A former political prisoner, who has asked to remain anonymous, spent over 5 years in prison for participating in political demonstrations. This is the latest in a long line of ex-political prisoners facing passport denials. Although he submitted all of the necessary documents for a passport application, he was made to travel back to the Passport Office at least 3 times for
questioning by both the Passport Office staff and Police Chief where he had to wait upwards of 4 hours each visit. He was interrogated as to his previous blacklist status and his current living situation, and will most likely face a home visit by Special Branch officers, a common practice for former political prisoners applying for passports. In addition to the basic documents required by all Burmese citizens, the former prisoner was asked to submit a letter of recommendation from his local police station and the neighborhood section office, an educational compensation receipt, and official forms relating his release from prison. All of the documents require a fee. He has not been given any indication as to how long the application process might take, other than “we cannot say when you will get your passport” due to his prison history. His passport must also be approved by the local
Township Special Branch, a lengthy process reserved for former political prisoners.
Aside from well-known and celebrated former political prisoners such as Aung San SuuKyi and satirist Zarganar, this former prisoner‟s experience parallels the vast majority of former political prisoners‟ failed attempts to secure a passport. In one case, a former political prisoner successfully applied for a passport. However, when he went to the Passport Office to pick up his passport, he was told his passport would be confiscated for one year due to his prison background.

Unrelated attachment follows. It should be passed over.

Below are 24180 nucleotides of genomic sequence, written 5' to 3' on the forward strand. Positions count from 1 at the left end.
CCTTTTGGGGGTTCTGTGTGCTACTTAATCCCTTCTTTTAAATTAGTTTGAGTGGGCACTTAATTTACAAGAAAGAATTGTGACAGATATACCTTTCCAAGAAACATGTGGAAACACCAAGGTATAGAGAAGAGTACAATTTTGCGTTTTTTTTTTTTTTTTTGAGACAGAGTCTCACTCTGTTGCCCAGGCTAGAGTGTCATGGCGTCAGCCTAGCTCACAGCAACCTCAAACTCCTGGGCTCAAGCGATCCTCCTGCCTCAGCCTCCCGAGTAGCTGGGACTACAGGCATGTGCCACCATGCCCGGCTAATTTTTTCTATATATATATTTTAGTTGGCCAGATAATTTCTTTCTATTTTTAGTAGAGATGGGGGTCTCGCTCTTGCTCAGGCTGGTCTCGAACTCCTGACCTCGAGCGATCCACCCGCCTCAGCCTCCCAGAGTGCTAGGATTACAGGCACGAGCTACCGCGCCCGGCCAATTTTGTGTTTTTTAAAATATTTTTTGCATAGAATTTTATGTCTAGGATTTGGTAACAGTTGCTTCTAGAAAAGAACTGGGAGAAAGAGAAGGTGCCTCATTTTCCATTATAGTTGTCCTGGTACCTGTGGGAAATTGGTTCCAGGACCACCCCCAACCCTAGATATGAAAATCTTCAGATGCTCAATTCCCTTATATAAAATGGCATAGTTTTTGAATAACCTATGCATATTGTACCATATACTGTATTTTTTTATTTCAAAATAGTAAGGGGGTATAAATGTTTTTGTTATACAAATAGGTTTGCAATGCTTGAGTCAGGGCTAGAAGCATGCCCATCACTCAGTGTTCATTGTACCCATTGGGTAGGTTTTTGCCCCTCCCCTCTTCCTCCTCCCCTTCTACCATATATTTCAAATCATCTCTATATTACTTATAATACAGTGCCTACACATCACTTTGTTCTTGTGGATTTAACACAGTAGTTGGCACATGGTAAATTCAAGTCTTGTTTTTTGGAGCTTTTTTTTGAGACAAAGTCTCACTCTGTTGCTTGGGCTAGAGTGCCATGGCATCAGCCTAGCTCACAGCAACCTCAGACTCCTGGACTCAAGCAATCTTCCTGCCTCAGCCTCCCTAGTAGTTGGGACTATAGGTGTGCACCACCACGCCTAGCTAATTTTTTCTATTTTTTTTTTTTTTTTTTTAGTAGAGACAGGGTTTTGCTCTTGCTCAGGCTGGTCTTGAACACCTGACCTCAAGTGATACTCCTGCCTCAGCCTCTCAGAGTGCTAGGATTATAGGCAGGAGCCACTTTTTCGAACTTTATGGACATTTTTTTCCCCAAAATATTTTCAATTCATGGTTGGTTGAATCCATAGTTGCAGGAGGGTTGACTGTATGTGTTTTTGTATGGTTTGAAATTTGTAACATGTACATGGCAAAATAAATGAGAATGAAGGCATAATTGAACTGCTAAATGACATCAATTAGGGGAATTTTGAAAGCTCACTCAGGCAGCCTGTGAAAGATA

The restrictions faced by former political prisoners was also highlighted this month in a resolution tabled at the 22nd Session of the Human Rights Council, which urged the Government of Burma to release political prisoners “without conditions and to ensure the full restoration of their rights and freedoms in line with the recommendations of the Special Rapporteur on the situation of human rights in Myanmar.” These recommendations, spelled out in Quintana‟s report to the Human Rights Council, include the removal of “any restrictions or conditions” and “to provide just compensation” to former political prisoners.
According to article 13(2) of the Universal Declaration of Human Rights, “Everyone has the right to leave any country, including his own, and return to his country.” Former political prisoners continue to have this basic right, accepted as international customary law, arbitrarily abrogated despite the Government of Burma receiving praise for lifting restrictions on passport
applications. According to Ye Aung, a former political prisoner, “We are all citizens and should have equal rights. We will not accept this situation, which discriminates among citizens.” (Irrawaddy)
The Government of Burma responded to the Special Rapporteur‟s report by tersely denying political prisoners exist, in saying, “Nobody is arrested on political grounds. Legal action is taken against those who violated the existing laws.” The Thein Sein administration is thus no different than the succession of military regimes in Burma, who all officially refuted the existence of political prisoners. AAPP is still greatly concerned that despite recent reforms and government relaxations, the situation of political prisoners and former political prisoners still leaves Burma a long way from democracy, national reconciliation and peace.

More information contact
Tate Naing         Secretary           (+66)81 2878 751
Bo Kyi             Joint Secretary    (+95) 9 42530 8840